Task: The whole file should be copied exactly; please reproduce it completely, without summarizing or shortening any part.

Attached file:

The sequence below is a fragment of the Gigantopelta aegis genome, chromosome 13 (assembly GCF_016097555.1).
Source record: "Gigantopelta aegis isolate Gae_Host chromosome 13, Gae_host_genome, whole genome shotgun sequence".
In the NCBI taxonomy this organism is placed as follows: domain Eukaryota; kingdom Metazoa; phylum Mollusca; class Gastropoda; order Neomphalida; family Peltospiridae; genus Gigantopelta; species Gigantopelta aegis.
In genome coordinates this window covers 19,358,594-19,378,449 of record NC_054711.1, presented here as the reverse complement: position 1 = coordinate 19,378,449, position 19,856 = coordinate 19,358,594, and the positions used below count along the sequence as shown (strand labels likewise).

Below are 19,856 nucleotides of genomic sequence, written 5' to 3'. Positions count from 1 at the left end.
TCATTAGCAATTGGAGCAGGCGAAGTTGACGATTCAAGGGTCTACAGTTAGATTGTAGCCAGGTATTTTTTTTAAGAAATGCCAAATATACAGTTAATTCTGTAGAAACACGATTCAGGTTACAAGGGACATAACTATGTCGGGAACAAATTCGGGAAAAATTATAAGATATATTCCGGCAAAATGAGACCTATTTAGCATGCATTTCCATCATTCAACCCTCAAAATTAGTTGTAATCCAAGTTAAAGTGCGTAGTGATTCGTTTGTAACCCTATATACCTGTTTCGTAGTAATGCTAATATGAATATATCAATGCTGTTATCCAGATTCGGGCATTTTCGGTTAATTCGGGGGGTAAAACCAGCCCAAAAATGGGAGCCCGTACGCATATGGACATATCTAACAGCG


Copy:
The sequence below is a fragment of the Gigantopelta aegis genome, chromosome 13 (assembly GCF_016097555.1).
Source record: "Gigantopelta aegis isolate Gae_Host chromosome 13, Gae_host_genome, whole genome shotgun sequence".
In the NCBI taxonomy this organism is placed as follows: domain Eukaryota; kingdom Metazoa; phylum Mollusca; class Gastropoda; order Neomphalida; family Peltospiridae; genus Gigantopelta; species Gigantopelta aegis.
In genome coordinates this window covers 19,358,594-19,378,449 of record NC_054711.1, presented here as the reverse complement: position 1 = coordinate 19,378,449, position 19,856 = coordinate 19,358,594, and the positions used below count along the sequence as shown (strand labels likewise).

Below are 19,856 nucleotides of genomic sequence, written 5' to 3'. Positions count from 1 at the left end.
TCATTAGCAATTGGAGCAGGCGAAGTTGACGATTCAAGGGTCTACAGTTAGATTGTAGCCAGGTATTTTTTTTAAGAAATGCCAAATATACAGTTAATTCTGTAGAAACACGATTCAGGTTACAAGGGACATAACTATGTCGGGAACAAATTCGGGAAAAATTATAAGATATATTCCGGCAAAATGAGACCTATTTAGCATGCATTTCCATCATTCAACCCTCAAAATTAGTTGTAATCCAAGTTAAAGTGCGTAGTGATTCGTTTGTAACCCTATATACCTGTTTCGTAGTAATGCTAATATGAATATATCAATGCTGTTATCCAGATTCGGGCATTTTCGGTTAATTCGGGGGGTAAAACCAGCCCAAAAATGGGAGCCCGTACGCATATGGACATATCTAACAGCG